The Wave is a drug movie. Lots of people take them, in this film. The Wave released to VOD January 17th, 2020. I watched it as soon as I was sent the screener. Starring Justin Long, Tommy Flanagan, Donald Faison, the cast is what appealed to me. I like Justin Long. I’m also a mild fan of Donald Faison from his days in Scrubs the TV series.
The distributors are Epic Picture Group with the movies’ production from Echo Wolf Productions. If you’ve never heard of the film, the teaser trailer is below. It starts with a voiceover about being caught in a dream. There is lots of drug-taking and alcohol consumption and it immediately presents itself, describing the wave as when the drugs kick in. Yes, it’s that type of film. As a side note, whether or not this is a film to recommend watching under the influence, I’m not sure. But if that sort of thing floats your boat, have at it. There is certainly a pretty good soundtrack to go with the pictures on the screen.
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Directed by Gille Klabin The Wave marks his directorial feature-length film debut. He did make a documentary in 2011 and plenty of short films. The film’s writer Carl W. Lucas also wrote Illegal back in 2010.
For a film about being on a bad trip, it’s fairly easy to follow. There’s a predictability to the events that you will either love or hate. The story manages some great laugh out loud moments. Characters are enjoyable in their places and many are easily relatable. Cinematography is an event in itself. The narrative switches between reality to hallucination to dreamscape from time to time. Lots of hints and clues would be easier to see with a second viewing and I’d definitely love to do that.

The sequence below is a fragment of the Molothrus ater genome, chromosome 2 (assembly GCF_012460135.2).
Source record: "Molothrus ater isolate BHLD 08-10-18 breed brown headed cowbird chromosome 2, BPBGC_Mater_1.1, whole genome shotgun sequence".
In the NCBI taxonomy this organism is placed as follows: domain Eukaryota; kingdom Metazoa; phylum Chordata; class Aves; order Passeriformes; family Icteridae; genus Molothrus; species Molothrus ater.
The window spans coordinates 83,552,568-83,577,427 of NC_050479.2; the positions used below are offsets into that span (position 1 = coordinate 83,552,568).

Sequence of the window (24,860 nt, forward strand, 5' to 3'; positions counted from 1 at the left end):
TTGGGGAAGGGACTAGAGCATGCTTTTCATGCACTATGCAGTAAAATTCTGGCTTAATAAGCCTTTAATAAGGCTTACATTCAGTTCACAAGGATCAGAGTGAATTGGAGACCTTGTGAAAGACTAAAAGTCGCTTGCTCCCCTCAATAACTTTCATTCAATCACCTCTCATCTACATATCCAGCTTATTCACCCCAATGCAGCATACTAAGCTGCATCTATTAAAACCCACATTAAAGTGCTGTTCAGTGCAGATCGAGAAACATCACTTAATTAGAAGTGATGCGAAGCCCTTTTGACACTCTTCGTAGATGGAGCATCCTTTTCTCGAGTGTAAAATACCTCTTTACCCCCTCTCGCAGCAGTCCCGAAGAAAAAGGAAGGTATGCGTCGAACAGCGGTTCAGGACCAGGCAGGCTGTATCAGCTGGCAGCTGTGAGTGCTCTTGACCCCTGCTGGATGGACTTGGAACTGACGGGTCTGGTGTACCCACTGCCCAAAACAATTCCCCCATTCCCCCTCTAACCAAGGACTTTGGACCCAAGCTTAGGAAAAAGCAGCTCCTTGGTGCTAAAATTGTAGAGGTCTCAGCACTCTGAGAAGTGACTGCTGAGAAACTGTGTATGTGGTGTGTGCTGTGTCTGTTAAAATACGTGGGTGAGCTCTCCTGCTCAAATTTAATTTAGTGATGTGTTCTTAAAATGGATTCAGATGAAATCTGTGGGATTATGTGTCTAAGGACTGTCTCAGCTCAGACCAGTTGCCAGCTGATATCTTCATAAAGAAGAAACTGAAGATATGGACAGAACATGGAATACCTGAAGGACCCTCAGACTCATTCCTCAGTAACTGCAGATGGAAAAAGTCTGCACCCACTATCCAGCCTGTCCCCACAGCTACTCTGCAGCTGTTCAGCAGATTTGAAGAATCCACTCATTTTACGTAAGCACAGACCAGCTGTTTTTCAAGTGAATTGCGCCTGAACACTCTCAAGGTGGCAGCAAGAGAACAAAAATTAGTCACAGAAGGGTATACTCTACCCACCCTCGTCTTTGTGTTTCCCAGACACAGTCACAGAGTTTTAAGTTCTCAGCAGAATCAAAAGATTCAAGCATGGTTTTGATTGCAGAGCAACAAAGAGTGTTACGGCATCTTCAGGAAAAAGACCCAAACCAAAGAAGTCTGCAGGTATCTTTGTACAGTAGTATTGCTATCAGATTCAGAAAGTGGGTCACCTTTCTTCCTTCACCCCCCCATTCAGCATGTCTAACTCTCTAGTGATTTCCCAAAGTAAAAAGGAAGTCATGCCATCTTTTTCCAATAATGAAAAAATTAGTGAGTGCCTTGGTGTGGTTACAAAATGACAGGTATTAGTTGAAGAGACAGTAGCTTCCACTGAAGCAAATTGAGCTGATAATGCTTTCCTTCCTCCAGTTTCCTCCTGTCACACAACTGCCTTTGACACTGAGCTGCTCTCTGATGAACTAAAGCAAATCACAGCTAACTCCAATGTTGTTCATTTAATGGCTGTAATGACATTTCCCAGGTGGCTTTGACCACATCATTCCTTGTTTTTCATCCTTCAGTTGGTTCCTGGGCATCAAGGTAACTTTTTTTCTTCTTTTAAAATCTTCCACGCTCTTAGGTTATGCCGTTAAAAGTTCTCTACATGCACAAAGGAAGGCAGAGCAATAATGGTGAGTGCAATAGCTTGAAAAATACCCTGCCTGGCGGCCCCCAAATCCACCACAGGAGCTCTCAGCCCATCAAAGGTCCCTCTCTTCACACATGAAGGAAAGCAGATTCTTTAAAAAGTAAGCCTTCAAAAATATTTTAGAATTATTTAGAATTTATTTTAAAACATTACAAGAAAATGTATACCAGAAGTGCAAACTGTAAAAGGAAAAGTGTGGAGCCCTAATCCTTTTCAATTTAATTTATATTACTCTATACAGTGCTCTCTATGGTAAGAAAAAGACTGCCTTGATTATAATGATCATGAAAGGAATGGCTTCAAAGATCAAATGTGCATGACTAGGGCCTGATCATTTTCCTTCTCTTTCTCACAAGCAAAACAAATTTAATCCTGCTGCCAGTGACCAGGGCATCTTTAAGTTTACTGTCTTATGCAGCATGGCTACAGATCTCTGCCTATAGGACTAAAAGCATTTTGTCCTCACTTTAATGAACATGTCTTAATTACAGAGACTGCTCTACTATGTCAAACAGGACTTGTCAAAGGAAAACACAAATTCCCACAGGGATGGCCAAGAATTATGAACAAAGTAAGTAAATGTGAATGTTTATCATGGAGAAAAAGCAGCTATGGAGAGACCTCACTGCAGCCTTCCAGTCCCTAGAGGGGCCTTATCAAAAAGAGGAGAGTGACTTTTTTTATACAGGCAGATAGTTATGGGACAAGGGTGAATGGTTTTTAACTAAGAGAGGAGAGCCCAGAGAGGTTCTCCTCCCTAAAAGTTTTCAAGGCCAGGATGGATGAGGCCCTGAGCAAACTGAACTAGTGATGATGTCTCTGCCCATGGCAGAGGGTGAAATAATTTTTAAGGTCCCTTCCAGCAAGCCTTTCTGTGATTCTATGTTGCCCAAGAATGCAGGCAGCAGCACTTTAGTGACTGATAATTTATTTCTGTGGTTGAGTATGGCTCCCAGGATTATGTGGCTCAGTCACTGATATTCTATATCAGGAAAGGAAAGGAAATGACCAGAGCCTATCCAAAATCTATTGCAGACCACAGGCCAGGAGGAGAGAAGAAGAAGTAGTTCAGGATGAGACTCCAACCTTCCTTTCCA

Frank leads the tale which begins with his backstory. A big promotion is coming his way, but he’s seemingly sold his soul to get it. His life is an outer shell of perceived perfection and the drugs serve to crack the facade as wide open as it will go. I’d like to relate it to other cathartic tripper movies but there is plenty of unique content here interspersed with familiar tones. Everything Frank does is underpinned by his decision to throw a family under the bus as his job as an insurance lawyer. It’s this very same decision combined with other life choices that allow his journey to transpire and the whole thing snowballs out of control until Frank decides if he wants to stay on the path he is on.
What I loved about this film was the choice of events it uses to get Frank from A to B. Most of the time the navigation centers around Frank trying to locate his lost wallet and lost-girl he met at a bar, Theresa. At times it will seem confusing as the pieces fall into place. For me, there were one too many floaty dreamscapes Theresa (Sheila Vand). The film creates an oasis of sorts with a handful of scenes overlaying that prophetic ambiguous dialogue films like this seem to go for. It made for some pretty scenery but most mostly unrequired.
Overall, I liked The Wave. I enjoyed its ethos of changing your life course by forcing you to look at what your life is really like.
I give The Wave
3.5 universes trying to tell you something out of 5
Do you need to make your own waves?
Put this next to your bed and listen to the sound of waves while you sleep.